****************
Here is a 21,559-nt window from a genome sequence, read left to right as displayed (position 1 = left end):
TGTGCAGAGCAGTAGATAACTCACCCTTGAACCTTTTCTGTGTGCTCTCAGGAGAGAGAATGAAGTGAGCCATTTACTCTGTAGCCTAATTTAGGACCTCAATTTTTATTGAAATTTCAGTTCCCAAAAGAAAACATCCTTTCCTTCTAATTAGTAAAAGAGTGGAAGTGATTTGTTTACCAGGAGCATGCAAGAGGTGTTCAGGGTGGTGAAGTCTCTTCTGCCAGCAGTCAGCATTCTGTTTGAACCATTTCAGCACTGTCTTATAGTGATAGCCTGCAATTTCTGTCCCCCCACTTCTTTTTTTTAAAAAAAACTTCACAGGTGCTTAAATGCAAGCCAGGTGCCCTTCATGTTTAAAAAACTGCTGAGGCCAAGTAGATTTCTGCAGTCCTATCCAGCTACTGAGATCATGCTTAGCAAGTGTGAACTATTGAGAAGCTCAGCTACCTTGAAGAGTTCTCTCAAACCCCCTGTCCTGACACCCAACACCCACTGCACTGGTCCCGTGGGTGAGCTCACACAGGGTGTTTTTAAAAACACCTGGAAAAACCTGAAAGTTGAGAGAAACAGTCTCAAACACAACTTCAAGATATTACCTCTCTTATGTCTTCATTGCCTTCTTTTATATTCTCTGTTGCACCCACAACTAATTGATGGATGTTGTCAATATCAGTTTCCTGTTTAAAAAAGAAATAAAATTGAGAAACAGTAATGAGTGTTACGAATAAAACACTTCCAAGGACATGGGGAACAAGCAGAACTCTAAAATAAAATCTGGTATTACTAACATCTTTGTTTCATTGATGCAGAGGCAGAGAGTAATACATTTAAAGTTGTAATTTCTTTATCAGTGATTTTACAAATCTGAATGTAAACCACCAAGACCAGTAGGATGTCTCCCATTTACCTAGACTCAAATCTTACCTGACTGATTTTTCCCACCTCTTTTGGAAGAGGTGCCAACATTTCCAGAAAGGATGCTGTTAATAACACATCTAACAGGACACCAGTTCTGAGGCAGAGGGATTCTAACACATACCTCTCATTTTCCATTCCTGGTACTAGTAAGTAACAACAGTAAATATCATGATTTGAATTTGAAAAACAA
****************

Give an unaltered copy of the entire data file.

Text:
Here is a 21,559-nt window from a genome sequence, read left to right as displayed (position 1 = left end):
TGTGCAGAGCAGTAGATAACTCACCCTTGAACCTTTTCTGTGTGCTCTCAGGAGAGAGAATGAAGTGAGCCATTTACTCTGTAGCCTAATTTAGGACCTCAATTTTTATTGAAATTTCAGTTCCCAAAAGAAAACATCCTTTCCTTCTAATTAGTAAAAGAGTGGAAGTGATTTGTTTACCAGGAGCATGCAAGAGGTGTTCAGGGTGGTGAAGTCTCTTCTGCCAGCAGTCAGCATTCTGTTTGAACCATTTCAGCACTGTCTTATAGTGATAGCCTGCAATTTCTGTCCCCCCACTTCTTTTTTTTAAAAAAAACTTCACAGGTGCTTAAATGCAAGCCAGGTGCCCTTCATGTTTAAAAAACTGCTGAGGCCAAGTAGATTTCTGCAGTCCTATCCAGCTACTGAGATCATGCTTAGCAAGTGTGAACTATTGAGAAGCTCAGCTACCTTGAAGAGTTCTCTCAAACCCCCTGTCCTGACACCCAACACCCACTGCACTGGTCCCGTGGGTGAGCTCACACAGGGTGTTTTTAAAAACACCTGGAAAAACCTGAAAGTTGAGAGAAACAGTCTCAAACACAACTTCAAGATATTACCTCTCTTATGTCTTCATTGCCTTCTTTTATATTCTCTGTTGCACCCACAACTAATTGATGGATGTTGTCAATATCAGTTTCCTGTTTAAAAAAGAAATAAAATTGAGAAACAGTAATGAGTGTTACGAATAAAACACTTCCAAGGACATGGGGAACAAGCAGAACTCTAAAATAAAATCTGGTATTACTAACATCTTTGTTTCATTGATGCAGAGGCAGAGAGTAATACATTTAAAGTTGTAATTTCTTTATCAGTGATTTTACAAATCTGAATGTAAACCACCAAGACCAGTAGGATGTCTCCCATTTACCTAGACTCAAATCTTACCTGACTGATTTTTCCCACCTCTTTTGGAAGAGGTGCCAACATTTCCAGAAAGGATGCTGTTAATAACACATCTAACAGGACACCAGTTCTGAGGCAGAGGGATTCTAACACATACCTCTCATTTTCCATTCCTGGTACTAGTAAGTAACAACAGTAAATATCATGATTTGAATTTGAAAAACAA